The Medium is the Message

Digital Strategist Cheryl Contee, MC Hammer, and Rue, TWTRCON SF 2009

You should know by now that I am passionate about the outdoors, but I also go nuts over social technology that connects people with the messages they care about. The combination of these two non-tangible loves of mine was the genesis for this blog. And this week has been especially inspiring and productive for me around both topics.
On Thursday, I met with Dr.Carol Finney, a dynamic Professor in the College of Natural Resources at Berkeley. My jaw hit the floor after learning from her about all the many unsung African Americans who share our enthusiasm for the outdoors. For example, Audrey and Frank Peterman have been writing about the outdoors in a newsletter and leading tours of the National Parks for decades. A forthcoming blog will share more about this adventuresome couple and others like them in the coming weeks.
Yesterday, I attended Word Camp because I was thinking of moving Outdoor Afro from its current Google platform to Word Press, and wanted to learn more from developers and users about what was possible. Word Camp gave me the technical answers I was looking for and dozens of its attendees expressed enthusiasm for my advocacy of African American participation in outdoor activities.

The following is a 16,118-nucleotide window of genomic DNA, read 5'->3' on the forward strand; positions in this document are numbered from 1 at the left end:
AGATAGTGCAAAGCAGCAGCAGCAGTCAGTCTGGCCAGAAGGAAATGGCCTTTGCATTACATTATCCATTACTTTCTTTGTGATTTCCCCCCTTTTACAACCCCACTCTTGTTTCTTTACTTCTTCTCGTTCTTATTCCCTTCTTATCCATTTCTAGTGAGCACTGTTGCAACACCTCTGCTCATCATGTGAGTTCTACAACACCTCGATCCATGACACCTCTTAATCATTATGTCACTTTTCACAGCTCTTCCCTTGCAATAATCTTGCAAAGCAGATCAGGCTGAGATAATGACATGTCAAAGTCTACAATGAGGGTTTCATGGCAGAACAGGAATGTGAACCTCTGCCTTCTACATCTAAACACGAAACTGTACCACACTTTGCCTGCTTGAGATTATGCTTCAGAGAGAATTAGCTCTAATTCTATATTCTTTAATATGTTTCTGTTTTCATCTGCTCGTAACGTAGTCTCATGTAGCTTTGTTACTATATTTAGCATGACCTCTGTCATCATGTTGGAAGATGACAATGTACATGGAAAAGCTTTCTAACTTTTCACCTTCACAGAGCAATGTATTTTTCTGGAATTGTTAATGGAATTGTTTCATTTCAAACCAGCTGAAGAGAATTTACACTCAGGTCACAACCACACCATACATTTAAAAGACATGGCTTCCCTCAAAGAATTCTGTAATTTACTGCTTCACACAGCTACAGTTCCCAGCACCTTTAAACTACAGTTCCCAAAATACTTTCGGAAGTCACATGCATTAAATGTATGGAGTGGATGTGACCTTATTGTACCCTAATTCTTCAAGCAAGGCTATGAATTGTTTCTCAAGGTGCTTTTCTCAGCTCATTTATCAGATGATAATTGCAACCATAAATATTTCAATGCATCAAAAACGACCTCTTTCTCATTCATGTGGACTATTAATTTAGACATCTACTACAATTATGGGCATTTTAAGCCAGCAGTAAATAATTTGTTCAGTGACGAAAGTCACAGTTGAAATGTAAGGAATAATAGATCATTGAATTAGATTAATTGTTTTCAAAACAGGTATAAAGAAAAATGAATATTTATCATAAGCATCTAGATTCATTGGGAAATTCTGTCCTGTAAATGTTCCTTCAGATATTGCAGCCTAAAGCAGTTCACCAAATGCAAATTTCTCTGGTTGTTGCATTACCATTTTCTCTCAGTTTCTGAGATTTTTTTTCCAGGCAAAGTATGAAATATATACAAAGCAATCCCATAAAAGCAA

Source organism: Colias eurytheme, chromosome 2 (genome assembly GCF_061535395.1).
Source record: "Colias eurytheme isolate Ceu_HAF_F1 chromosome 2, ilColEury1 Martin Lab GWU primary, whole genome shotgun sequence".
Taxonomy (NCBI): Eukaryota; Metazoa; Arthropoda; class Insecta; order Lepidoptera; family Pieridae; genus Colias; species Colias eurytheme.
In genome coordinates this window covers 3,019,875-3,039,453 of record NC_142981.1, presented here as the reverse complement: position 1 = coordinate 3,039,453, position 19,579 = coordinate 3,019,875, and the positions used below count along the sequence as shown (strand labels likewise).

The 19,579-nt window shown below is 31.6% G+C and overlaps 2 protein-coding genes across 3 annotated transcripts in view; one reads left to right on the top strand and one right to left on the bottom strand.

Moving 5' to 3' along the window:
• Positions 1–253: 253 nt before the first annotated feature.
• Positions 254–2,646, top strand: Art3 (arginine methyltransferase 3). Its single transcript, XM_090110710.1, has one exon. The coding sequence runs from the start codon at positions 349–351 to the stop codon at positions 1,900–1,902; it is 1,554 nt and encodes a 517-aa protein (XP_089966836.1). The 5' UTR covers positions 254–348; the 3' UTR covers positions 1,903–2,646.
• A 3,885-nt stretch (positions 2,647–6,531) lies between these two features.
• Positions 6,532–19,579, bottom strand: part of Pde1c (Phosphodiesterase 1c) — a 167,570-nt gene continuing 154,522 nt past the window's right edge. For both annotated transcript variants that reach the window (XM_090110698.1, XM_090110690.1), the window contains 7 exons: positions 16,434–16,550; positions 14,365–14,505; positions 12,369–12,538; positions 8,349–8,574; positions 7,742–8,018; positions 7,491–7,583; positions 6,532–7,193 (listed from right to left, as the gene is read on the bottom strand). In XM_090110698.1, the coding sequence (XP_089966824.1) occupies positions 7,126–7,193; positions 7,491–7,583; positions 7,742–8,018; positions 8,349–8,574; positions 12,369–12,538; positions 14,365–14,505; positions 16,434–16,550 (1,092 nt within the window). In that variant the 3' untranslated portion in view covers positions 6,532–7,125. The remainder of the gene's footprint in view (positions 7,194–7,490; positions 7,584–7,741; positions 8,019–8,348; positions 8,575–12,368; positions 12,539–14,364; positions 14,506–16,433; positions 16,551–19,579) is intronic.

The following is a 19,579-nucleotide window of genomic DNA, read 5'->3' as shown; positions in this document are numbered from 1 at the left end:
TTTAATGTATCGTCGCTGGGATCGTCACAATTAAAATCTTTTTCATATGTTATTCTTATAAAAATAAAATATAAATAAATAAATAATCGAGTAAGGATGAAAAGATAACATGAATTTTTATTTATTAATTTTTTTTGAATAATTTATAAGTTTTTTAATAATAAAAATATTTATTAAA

Right now I’m sitting in TWTRCON, the convention for Twitter, which has quickly become the fastest way to connect with tons of people at one time. Thanks to panelists like MC Hammer, I have some new perspectives on how to use Twitter as one more tool to help black people get outside, 140 characters at a time.
I am deliriously excited about using social media to share the mission of Outdoor Afro, and am grateful you have decided to join me.

Carolyn Finney: Bringing blacks into the Environmental Conversation

I saw this article over a year ago on the Berkeley website and just remembered it as an appropriate share for this blog.
Like myself, Berkeley geographer Carol Finney took the non-traditional path to an undergraduate education and was deeply influenced by both her parent’s relationship to land and her own extensive travel.
Finney believes that contemporary environmental values are not new for African Americans, who have had long agricultural and familial ties to land in this country. She believes that America’s environmental stories, such as those told by John Muir and others, “edit out” the African American experience, and the current environmental movement continues a tradition of leaving African Americans out of the conversation.